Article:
Others go further, arguing that regardless of what terminology is used, standardized testing to measure the impact of the pandemic is unnecessary or even actively harmful. Voices as prominent as the former New York City schools chancellor, Richard Carranza, and the Massachusetts Teachers Association, the state’s largest educators’ union, have encouraged parents to opt their children out of state tests during the pandemic. “We do not want to impose additional trauma on students that have already been traumatized,” Mr. Carranza said.
Of course, we’re somewhat post-pandemic now, with schools back in session and students back in classrooms. Even if you’ve opted out of testing, it’s not going to make little Johnny able to read just because you’ve hidden the evidence.
For those of us who lived through earlier iterations of pedagogical fashion trends, new math and Ebonics for example, two lessons were learned. The first is that children shouldn’t be the lab rats in pedagogical experimentation. The lofty rationalizations of untested and radical approaches to fixing something that was broken in some ways and worked spectacularly well in others managed to improve little and damage a lot. These are children. They don’t get a second chance at being educated if their public school education was a hip new idea that just failed miserably.
The second thing is that public school education was meant to teach all children the basic academic skills needed to succeed and thrive. Parents send junior to school to learn to read, write, learn math, science and history. Even then, there wasn’t enough time to do most of this well for the students for whom it didn’t come easily. And it wasn’t going well before the pandemic, and the loss of education, the regression no one wants to talk about because it will further traumatize the kids, exacerbated a problem.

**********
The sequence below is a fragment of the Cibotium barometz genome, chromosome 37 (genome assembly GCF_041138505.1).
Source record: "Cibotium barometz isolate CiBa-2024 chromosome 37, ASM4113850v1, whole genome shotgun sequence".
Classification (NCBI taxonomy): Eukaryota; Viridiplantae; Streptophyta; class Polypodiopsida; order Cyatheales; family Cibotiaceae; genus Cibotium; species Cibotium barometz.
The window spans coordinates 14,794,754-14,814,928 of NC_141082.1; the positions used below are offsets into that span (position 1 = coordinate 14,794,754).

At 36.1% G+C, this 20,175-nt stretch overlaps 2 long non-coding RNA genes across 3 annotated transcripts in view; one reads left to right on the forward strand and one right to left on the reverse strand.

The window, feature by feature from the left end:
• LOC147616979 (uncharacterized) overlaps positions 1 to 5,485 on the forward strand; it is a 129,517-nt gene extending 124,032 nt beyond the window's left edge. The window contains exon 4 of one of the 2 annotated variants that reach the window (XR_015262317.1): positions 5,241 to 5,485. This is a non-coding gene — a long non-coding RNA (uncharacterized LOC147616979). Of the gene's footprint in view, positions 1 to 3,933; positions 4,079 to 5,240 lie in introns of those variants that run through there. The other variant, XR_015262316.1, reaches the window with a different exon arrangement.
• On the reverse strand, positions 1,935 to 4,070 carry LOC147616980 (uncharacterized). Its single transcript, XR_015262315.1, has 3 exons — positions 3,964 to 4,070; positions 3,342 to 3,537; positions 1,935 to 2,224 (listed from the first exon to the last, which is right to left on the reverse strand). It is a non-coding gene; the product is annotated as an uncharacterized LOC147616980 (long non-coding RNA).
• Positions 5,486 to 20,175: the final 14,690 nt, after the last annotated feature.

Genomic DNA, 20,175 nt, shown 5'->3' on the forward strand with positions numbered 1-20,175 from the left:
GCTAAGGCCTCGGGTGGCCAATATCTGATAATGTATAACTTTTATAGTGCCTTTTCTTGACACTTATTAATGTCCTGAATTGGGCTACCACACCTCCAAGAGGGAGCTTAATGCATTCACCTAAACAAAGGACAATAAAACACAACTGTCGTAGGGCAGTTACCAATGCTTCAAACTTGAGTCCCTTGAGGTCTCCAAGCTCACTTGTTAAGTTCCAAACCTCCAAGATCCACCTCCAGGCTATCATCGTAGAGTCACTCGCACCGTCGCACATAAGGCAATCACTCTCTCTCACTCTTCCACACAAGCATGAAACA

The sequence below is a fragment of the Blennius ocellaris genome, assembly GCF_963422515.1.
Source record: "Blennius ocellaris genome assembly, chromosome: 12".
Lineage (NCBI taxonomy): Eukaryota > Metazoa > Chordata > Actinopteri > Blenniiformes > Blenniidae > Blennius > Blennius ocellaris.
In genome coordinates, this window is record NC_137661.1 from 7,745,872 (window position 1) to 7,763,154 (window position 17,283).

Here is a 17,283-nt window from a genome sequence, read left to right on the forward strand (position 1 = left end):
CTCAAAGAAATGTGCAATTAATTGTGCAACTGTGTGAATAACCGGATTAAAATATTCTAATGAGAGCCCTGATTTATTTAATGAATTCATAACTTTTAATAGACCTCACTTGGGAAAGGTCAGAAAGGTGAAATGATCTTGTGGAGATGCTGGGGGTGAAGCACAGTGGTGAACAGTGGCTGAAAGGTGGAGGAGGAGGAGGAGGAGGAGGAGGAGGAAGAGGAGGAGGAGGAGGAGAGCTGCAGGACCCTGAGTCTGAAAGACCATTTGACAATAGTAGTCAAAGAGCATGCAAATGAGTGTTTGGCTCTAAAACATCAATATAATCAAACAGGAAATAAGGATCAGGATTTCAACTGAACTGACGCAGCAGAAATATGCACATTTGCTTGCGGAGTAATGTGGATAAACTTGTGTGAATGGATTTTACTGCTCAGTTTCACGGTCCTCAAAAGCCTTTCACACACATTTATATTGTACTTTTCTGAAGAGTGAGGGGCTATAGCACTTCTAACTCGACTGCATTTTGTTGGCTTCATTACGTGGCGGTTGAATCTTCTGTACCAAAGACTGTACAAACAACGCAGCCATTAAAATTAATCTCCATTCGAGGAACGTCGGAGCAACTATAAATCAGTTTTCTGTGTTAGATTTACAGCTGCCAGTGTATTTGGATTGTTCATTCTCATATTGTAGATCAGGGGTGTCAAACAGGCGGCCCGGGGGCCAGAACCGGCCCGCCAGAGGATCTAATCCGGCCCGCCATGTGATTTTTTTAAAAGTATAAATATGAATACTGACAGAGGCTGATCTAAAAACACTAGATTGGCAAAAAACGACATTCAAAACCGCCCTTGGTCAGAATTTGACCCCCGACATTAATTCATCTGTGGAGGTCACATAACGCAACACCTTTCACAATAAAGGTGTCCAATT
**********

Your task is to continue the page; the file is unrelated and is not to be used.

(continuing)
When Newsom announced the ethnic studies requirement, the content of which may not be entirely clear even though its prior iterations suggest that it’s very ideological indoctrination wrapped in a rosy bow, it reflected the trend of other states trying to craft laws to prevent teaching critical race theory, to the extent legislators have a clue what CRT is. Whether you think this is swell and important or social Marxism isn’t the point.
The point is that schools are doing a lousy job of fulfilling their basic duty of teaching public school students core academic subjects, and rather than facing the reality that American school children are doing very poorly, are using compulsory education at public expense to achieve ulterior goals.
Years ago, there was an educational non-profit whose promotion was “reading is FUNdamental,” to get children to want to read more. We’re now at the point where the cute capitalized “FUN” is no longer quite so cute, and “reading really is fundamental” if a child is to succeed in society is more the message. And Johnny can’t read, but he will be required to take ethnic studies,* learn woke math and will receive a diploma even if he can’t spell the word. Better that no one know to prevent Johnny from being stigmatized than Johnny be taught to read.
*As an aside, it’s become increasing clear that young people, even those disinclined to progressive views, fail to see why any of this should be controversial. They perceive requirements for ethnic and cultural studies as being a common and normal part of their education, no less so than geometry, and can’t imagine an education that does not include mandatory cultural awareness. If anything, it’s far more basic to their grasp of an appropriate education than geometry.